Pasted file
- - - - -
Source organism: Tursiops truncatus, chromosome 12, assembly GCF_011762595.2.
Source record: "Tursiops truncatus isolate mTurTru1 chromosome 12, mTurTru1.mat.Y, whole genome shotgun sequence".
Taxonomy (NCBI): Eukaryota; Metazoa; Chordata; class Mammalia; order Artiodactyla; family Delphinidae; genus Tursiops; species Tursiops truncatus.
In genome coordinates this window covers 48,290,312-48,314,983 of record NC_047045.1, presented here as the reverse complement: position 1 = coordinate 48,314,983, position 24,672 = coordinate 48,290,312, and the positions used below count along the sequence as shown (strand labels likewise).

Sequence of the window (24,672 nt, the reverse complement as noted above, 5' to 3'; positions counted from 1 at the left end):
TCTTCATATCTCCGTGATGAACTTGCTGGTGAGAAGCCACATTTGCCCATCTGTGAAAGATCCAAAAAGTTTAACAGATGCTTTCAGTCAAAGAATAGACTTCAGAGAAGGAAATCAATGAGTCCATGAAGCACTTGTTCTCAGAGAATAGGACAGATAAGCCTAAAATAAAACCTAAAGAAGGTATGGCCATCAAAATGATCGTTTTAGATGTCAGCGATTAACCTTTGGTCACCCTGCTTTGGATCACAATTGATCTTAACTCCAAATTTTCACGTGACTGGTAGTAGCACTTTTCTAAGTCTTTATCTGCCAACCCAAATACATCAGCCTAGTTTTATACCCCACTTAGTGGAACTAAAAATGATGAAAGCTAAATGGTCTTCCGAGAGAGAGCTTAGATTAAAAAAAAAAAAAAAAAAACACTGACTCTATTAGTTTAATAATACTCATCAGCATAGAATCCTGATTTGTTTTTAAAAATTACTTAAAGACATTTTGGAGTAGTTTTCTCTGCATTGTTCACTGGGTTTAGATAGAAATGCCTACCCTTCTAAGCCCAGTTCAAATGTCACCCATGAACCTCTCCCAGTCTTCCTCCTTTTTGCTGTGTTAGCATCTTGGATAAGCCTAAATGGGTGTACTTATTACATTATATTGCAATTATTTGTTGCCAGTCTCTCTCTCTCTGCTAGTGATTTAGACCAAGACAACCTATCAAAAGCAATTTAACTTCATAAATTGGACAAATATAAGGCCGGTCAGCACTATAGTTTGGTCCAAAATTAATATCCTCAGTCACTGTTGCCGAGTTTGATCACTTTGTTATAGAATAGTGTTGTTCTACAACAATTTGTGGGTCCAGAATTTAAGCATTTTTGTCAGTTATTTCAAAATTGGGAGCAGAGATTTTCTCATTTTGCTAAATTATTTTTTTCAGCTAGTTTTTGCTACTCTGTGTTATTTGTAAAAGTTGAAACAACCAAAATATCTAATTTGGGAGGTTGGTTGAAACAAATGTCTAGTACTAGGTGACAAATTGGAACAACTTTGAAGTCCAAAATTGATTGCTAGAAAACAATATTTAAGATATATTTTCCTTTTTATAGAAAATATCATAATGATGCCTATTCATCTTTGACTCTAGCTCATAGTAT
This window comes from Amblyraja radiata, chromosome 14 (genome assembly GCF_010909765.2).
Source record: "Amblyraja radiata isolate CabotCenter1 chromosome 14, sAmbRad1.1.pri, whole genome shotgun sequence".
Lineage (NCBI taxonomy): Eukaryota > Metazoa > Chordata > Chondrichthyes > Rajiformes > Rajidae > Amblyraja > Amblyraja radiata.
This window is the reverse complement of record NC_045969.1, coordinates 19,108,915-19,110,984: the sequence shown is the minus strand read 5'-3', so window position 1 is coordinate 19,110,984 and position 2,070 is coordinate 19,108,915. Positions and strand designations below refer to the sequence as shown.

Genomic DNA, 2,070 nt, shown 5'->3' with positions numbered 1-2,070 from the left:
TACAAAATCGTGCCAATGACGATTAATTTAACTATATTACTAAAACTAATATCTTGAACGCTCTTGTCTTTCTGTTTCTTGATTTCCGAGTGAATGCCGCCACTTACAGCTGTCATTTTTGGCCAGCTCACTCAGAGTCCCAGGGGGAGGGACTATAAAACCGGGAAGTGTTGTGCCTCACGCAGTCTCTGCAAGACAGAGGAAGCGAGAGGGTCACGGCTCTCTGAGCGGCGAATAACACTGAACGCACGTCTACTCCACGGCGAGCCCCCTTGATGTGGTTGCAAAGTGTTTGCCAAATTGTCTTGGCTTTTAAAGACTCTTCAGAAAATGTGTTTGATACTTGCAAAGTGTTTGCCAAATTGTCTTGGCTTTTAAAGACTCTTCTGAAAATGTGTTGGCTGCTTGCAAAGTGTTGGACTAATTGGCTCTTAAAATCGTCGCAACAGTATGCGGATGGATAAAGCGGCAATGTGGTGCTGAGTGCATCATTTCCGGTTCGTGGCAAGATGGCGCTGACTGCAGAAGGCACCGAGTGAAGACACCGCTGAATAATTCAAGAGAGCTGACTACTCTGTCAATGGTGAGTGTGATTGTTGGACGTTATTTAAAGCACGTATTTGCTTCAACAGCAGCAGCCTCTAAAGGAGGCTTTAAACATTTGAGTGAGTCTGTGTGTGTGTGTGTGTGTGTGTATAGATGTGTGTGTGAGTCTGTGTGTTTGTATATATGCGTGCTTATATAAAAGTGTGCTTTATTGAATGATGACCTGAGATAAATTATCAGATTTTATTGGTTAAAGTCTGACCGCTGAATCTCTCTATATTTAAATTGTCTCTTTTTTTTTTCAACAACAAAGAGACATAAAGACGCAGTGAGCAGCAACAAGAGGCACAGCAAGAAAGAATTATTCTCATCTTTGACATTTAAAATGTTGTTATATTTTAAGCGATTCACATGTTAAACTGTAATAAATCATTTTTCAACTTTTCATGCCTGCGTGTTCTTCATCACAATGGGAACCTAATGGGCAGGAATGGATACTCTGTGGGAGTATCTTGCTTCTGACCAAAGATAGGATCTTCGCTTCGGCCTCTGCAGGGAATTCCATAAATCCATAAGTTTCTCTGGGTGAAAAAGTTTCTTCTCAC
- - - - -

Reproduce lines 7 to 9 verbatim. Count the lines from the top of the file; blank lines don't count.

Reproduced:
This window comes from Amblyraja radiata, chromosome 14 (genome assembly GCF_010909765.2).
Source record: "Amblyraja radiata isolate CabotCenter1 chromosome 14, sAmbRad1.1.pri, whole genome shotgun sequence".
Lineage (NCBI taxonomy): Eukaryota > Metazoa > Chordata > Chondrichthyes > Rajiformes > Rajidae > Amblyraja > Amblyraja radiata.